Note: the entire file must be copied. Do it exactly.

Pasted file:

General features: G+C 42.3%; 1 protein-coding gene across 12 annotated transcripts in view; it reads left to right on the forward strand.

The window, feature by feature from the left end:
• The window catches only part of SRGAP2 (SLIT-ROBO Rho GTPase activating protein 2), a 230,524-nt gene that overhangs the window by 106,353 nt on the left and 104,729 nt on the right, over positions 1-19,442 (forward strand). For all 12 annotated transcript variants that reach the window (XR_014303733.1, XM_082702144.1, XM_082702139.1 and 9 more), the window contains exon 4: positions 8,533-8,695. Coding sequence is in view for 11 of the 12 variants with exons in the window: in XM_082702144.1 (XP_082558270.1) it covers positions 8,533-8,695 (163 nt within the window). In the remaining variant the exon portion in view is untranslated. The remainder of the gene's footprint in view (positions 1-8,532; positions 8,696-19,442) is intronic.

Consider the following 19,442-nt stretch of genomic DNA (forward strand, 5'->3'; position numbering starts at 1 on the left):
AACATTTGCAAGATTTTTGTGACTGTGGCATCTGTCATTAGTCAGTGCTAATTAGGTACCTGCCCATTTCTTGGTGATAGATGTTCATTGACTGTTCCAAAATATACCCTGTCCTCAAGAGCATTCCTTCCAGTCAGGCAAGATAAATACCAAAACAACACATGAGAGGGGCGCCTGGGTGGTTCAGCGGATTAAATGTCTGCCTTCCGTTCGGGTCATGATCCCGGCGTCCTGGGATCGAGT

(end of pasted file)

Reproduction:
General features: G+C 42.3%; 1 protein-coding gene across 12 annotated transcripts in view; it reads left to right on the forward strand.

The window, feature by feature from the left end:
• The window catches only part of SRGAP2 (SLIT-ROBO Rho GTPase activating protein 2), a 230,524-nt gene that overhangs the window by 106,353 nt on the left and 104,729 nt on the right, over positions 1-19,442 (forward strand). For all 12 annotated transcript variants that reach the window (XR_014303733.1, XM_082702144.1, XM_082702139.1 and 9 more), the window contains exon 4: positions 8,533-8,695. Coding sequence is in view for 11 of the 12 variants with exons in the window: in XM_082702144.1 (XP_082558270.1) it covers positions 8,533-8,695 (163 nt within the window). In the remaining variant the exon portion in view is untranslated. The remainder of the gene's footprint in view (positions 1-8,532; positions 8,696-19,442) is intronic.

Consider the following 19,442-nt stretch of genomic DNA (forward strand, 5'->3'; position numbering starts at 1 on the left):
AACATTTGCAAGATTTTTGTGACTGTGGCATCTGTCATTAGTCAGTGCTAATTAGGTACCTGCCCATTTCTTGGTGATAGATGTTCATTGACTGTTCCAAAATATACCCTGTCCTCAAGAGCATTCCTTCCAGTCAGGCAAGATAAATACCAAAACAACACATGAGAGGGGCGCCTGGGTGGTTCAGCGGATTAAATGTCTGCCTTCCGTTCGGGTCATGATCCCGGCGTCCTGGGATCGAGT